Annals of Obama & national security (II): What are the politico-diplomatic consequences of the drone warfare era?
- By Thomas E. RicksThomas E. Ricks covered the U.S. military for the Washington Post from 2000 through 2008. He can be reached at email@example.com.
Did anyone notice the United States did a drone strike the other day in Somalia? I didn’t think so. Add that to other places where we are bombing: Afghanistan, Pakistan, and Yemen.
Back in the old days, air strikes were considered an act of war. But the Obama Administration sez no — and here I am beginning to change my mind. Maybe they are onto something. The drone strikes being conducted in those three countries are not being done to challenge those states, but to supplement the power of those states, to act when they cannot or will not. More importantly, these are precise strikes against certain individuals, making them more like police work than like classic military action. Police work involves small arms used precisely. Drones aren’t pistols, but firing one Hellfire at a Land Rover is more like a police action than it is like a large-scale military offensive with artillery barrages, armored columns, and infantry assaults. (Yes, I am shifting my position a bit from what I wrote recently about Libya.)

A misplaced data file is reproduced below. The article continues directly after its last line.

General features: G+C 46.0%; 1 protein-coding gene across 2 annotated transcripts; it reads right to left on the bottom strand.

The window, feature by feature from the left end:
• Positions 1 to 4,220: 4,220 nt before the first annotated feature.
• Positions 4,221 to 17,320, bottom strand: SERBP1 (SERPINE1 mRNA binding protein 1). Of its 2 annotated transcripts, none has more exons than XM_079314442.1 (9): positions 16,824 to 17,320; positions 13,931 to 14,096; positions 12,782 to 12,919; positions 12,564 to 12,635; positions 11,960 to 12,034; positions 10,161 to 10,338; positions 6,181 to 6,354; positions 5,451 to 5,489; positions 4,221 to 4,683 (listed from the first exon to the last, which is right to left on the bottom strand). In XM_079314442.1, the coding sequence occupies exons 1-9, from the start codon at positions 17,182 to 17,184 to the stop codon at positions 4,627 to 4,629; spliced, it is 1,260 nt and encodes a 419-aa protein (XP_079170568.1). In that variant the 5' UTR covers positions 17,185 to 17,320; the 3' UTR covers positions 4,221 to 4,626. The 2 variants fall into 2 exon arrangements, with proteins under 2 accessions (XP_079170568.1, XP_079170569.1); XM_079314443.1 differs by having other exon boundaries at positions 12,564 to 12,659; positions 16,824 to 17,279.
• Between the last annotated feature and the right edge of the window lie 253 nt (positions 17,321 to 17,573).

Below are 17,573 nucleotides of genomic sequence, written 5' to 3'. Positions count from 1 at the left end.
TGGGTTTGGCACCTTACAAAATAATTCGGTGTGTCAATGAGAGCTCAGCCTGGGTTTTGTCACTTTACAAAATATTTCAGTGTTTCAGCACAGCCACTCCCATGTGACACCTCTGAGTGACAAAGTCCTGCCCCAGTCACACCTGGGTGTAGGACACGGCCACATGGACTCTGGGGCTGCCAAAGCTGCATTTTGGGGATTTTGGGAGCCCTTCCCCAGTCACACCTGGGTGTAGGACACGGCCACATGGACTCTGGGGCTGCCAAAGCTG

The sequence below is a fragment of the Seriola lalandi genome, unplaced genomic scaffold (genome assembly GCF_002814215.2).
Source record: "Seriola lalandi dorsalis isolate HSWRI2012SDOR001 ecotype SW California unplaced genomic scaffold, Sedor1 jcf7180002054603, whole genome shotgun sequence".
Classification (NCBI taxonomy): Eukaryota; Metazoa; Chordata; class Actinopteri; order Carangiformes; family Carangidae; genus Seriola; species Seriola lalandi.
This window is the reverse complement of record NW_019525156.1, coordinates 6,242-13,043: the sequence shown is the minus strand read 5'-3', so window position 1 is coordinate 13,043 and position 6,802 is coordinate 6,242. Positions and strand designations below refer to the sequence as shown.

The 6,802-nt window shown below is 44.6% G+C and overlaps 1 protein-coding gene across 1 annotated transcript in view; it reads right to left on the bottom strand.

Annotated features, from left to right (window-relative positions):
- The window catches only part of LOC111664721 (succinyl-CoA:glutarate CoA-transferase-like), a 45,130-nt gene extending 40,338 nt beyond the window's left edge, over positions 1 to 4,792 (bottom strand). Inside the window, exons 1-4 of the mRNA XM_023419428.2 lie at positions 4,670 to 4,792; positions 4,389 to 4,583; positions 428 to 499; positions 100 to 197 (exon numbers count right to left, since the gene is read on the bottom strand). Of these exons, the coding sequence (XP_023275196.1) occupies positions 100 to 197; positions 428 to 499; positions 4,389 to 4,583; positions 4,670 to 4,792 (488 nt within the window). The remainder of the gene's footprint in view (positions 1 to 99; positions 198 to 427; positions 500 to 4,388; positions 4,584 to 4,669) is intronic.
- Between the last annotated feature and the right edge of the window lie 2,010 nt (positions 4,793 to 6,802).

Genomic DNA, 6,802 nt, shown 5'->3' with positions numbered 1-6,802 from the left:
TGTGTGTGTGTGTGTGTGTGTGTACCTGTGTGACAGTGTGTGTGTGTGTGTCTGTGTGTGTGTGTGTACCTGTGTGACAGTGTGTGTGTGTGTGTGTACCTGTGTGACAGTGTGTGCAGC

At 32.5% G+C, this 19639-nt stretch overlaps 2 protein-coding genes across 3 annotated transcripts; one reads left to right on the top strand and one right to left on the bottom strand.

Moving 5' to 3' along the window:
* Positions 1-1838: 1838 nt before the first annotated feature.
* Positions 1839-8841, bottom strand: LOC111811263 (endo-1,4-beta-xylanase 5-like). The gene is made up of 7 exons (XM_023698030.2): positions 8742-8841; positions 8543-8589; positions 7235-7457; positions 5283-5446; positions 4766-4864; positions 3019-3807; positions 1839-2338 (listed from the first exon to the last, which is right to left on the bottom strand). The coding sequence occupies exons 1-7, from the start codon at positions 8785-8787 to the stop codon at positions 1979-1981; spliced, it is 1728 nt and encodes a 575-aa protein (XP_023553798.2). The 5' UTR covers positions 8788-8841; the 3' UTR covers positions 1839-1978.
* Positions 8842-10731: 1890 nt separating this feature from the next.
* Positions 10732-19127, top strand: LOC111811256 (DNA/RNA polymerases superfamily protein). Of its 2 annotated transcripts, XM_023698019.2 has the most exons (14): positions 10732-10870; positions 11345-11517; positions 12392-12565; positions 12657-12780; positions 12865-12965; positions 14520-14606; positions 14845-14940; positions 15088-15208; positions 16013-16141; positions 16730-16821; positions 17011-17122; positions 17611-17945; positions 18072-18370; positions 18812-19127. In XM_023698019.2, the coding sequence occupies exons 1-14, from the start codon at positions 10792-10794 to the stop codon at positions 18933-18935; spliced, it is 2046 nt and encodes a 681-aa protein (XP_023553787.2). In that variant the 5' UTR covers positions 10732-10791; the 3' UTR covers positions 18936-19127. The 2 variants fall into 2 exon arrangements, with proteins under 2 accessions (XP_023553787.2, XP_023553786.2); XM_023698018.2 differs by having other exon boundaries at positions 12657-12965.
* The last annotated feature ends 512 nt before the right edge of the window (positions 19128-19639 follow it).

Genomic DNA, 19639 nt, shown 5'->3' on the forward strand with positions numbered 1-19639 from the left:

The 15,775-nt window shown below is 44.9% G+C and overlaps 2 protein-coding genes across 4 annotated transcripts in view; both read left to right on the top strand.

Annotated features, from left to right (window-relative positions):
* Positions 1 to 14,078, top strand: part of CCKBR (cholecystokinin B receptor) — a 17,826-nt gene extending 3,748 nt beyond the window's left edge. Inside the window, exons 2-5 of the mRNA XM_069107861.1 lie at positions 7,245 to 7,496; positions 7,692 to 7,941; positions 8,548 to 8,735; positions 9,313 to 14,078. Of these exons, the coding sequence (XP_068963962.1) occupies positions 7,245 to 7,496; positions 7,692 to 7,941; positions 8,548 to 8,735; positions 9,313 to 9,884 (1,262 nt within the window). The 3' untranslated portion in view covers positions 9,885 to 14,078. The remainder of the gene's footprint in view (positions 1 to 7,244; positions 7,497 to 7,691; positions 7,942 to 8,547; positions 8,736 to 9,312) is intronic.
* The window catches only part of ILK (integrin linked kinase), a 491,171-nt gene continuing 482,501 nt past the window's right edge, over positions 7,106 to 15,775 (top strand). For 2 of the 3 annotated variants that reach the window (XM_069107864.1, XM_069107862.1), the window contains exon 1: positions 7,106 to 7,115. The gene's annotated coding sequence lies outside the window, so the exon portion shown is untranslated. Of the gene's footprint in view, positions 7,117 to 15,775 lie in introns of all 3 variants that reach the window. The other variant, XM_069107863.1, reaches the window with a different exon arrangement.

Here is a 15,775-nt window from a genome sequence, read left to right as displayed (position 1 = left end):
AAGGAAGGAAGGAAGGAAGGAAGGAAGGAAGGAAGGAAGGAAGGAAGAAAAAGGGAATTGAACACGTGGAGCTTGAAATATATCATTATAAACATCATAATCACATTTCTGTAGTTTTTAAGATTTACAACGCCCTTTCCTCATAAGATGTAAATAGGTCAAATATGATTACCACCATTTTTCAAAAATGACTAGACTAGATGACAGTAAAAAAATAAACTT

We all understand that drone aircraft have changed warfare, but I suspect they also are changing diplomacy and foreign relations. Drones, like cruise missiles before them, have made it much easier to use force internationally. But doing this does not mean we are at war.
There is a good dissertation to be done on the political and diplomatic implications of this new military technology. I know there have been a couple of books in recent years on this subject — can anyone highly recommend one?